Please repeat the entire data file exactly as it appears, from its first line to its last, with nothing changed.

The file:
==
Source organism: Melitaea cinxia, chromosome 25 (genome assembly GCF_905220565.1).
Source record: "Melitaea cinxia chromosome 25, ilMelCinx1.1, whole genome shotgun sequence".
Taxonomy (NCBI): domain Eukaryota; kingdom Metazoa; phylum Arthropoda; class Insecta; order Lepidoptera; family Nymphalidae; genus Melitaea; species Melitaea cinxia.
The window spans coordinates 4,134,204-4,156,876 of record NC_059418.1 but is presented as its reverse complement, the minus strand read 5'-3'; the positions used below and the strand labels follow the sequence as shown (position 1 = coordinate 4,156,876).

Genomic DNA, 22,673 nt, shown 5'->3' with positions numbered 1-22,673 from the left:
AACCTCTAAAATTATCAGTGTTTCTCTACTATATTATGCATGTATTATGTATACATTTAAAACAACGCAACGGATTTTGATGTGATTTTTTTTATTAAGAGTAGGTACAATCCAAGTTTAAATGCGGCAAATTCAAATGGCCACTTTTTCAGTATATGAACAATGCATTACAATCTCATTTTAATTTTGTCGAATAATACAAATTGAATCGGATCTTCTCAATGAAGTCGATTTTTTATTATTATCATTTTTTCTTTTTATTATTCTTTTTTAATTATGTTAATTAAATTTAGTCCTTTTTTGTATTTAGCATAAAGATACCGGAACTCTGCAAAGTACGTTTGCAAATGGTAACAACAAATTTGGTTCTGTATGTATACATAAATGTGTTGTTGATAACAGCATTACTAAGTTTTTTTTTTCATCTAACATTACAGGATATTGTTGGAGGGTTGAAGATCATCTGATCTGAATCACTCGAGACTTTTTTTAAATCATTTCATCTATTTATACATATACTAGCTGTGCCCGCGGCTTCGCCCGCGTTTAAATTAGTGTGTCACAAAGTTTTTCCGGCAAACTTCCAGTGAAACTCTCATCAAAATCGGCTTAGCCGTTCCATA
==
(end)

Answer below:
Source organism: Melitaea cinxia, chromosome 25 (genome assembly GCF_905220565.1).
Source record: "Melitaea cinxia chromosome 25, ilMelCinx1.1, whole genome shotgun sequence".
Taxonomy (NCBI): domain Eukaryota; kingdom Metazoa; phylum Arthropoda; class Insecta; order Lepidoptera; family Nymphalidae; genus Melitaea; species Melitaea cinxia.
The window spans coordinates 4,134,204-4,156,876 of record NC_059418.1 but is presented as its reverse complement, the minus strand read 5'-3'; the positions used below and the strand labels follow the sequence as shown (position 1 = coordinate 4,156,876).

Genomic DNA, 22,673 nt, shown 5'->3' with positions numbered 1-22,673 from the left:
AACCTCTAAAATTATCAGTGTTTCTCTACTATATTATGCATGTATTATGTATACATTTAAAACAACGCAACGGATTTTGATGTGATTTTTTTTATTAAGAGTAGGTACAATCCAAGTTTAAATGCGGCAAATTCAAATGGCCACTTTTTCAGTATATGAACAATGCATTACAATCTCATTTTAATTTTGTCGAATAATACAAATTGAATCGGATCTTCTCAATGAAGTCGATTTTTTATTATTATCATTTTTTCTTTTTATTATTCTTTTTTAATTATGTTAATTAAATTTAGTCCTTTTTTGTATTTAGCATAAAGATACCGGAACTCTGCAAAGTACGTTTGCAAATGGTAACAACAAATTTGGTTCTGTATGTATACATAAATGTGTTGTTGATAACAGCATTACTAAGTTTTTTTTTTCATCTAACATTACAGGATATTGTTGGAGGGTTGAAGATCATCTGATCTGAATCACTCGAGACTTTTTTTAAATCATTTCATCTATTTATACATATACTAGCTGTGCCCGCGGCTTCGCCCGCGTTTAAATTAGTGTGTCACAAAGTTTTTCCGGCAAACTTCCAGTGAAACTCTCATCAAAATCGGCTTAGCCGTTCCATA